Thanks for the info! I had come to pretty much the same drawing that you gave.



The heater element only has two wires wired into it; I didn't see any way it could control a low or high setting on it.

Is there any online source for diodes?

I'll probably go by Fry's Electronics tomorrow night; I'm pretty sure they will have them, and I'll look for one that is in the right voltage and current rating. I guess they way they work is you cut the wire and solder them in place. I haven't seen any pictures of diodes being used, so I'm not entirely sure on that part.

Thanks for the diagram -- that does clear things up a bit. I don't understand why you have a diode off the HV Contactor Coil that comes back to the input and also goes to ground. What is the purpose of doing that?



What is the purpose of doing that? (Maybe this is what you had drawn in the diagram).

Thanks again for the help!
--corbin
You're correct. The diode going to ground is the freewheeling diode. Basically the coil is a big inductor so it has stored energy that is released as a very high reverse voltage when the current is stopped. The diode allows the current to keep flowing until the coil energy is gone. See this page for a better explanation and lots of math:

http://en.wikipedia.org/wiki/Flyback_diode

Once you find your diodes, remember that they are polarised - meaning it matters which way around they go. Every diode I've seen has a bar or stripe at one end corresponding to the bar end (not the triangle) in the schematic.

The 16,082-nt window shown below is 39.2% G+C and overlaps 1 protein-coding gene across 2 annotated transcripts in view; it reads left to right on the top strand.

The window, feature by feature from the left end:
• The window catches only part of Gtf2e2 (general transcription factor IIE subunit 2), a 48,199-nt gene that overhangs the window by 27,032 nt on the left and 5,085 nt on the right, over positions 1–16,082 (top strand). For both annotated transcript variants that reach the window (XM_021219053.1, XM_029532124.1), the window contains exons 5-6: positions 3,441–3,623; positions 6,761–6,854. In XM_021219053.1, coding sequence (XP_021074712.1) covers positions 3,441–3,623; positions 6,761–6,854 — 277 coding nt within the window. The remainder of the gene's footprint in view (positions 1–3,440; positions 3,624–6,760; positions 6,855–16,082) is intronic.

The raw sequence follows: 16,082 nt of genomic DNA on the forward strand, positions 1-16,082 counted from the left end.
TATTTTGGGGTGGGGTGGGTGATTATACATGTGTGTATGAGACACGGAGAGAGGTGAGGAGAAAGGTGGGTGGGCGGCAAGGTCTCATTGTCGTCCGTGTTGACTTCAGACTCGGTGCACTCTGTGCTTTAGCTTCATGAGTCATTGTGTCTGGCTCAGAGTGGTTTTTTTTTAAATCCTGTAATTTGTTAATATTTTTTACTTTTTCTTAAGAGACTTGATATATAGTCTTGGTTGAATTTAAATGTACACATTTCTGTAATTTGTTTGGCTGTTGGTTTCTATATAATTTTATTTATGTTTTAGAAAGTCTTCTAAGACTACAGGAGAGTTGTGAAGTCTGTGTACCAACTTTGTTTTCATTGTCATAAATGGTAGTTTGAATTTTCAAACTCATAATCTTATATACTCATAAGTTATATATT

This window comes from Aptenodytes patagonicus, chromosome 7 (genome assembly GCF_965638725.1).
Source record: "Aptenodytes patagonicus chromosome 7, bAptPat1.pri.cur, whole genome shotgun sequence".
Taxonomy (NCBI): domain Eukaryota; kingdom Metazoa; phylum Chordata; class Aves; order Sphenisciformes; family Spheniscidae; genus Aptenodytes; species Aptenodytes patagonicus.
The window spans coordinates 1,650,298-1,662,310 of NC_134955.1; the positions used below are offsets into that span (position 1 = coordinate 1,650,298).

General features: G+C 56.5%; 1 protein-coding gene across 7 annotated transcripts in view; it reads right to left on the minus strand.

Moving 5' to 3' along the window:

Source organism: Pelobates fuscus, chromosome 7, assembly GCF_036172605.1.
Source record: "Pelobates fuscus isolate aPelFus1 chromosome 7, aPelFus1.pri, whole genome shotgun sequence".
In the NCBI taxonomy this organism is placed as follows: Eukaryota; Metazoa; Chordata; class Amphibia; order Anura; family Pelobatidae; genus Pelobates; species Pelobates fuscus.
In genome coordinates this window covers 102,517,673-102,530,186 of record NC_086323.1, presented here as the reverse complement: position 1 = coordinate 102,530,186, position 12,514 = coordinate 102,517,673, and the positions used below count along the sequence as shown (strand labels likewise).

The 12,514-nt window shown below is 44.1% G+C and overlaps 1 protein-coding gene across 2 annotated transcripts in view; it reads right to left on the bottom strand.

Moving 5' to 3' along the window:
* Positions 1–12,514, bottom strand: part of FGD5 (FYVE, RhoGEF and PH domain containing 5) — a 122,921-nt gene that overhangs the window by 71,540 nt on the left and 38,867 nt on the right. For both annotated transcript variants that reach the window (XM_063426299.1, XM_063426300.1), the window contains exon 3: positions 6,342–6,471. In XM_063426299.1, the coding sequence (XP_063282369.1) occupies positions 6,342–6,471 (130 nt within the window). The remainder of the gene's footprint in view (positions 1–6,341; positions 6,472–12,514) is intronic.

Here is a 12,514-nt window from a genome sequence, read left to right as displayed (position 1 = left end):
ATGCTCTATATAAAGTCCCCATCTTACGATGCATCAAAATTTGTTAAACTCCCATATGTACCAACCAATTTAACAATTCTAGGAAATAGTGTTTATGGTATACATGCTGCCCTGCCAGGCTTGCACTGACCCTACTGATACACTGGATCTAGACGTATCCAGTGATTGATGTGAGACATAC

Sam.
 

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Discussion Starter #9
You're correct. The diode going to ground is the freewheeling diode. Basically the coil is a big inductor so it has stored energy that is released as a very high reverse voltage when the current is stopped. The diode allows the current to keep flowing until the coil energy is gone. See this page for a better explanation and lots of math:

http://en.wikipedia.org/wiki/Flyback_diode

Once you find your diodes, remember that they are polarised - meaning it matters which way around they go. Every diode I've seen has a bar or stripe at one end corresponding to the bar end (not the triangle) in the schematic.

Sam.
That makes a lot of sense, thanks for the reference link!

corbin
 

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Very useful thread.

I'm looking to do a similar thing but using a Kat's water heater instead of a ceramic heater. Also, if I'm understanding the wiring diagrams for my '92 Miata correctly, while my setup is the same from the perspective of the multiple wires going through a block of resistors to control the blower motor speed, it appears that Mazda have a different wiring scheme to the one here - the fan switch in the dash connects one of the resistor paths to ground instead of (if I read the diagrams in this thread correctly) to power.

I don't think it really makes much difference but if someone more knowledgeable wouldn't mind casting an eye over the attached schematic to let me know if I've got anything wrong I'd appreciate it (the black elements are direct from the Miata wiring schematics with some extra stuff removed for clarity - the added components are in red).

I know I'm missing a freewheeling diode (or two ... should there been one on both the relay and the contactor)?

The way I think this works is:

- Setting the fan switch to positions 1,2,3 or 4 will connect one side of the Radio Shack 275-017 SPDT switch to ground via it's diode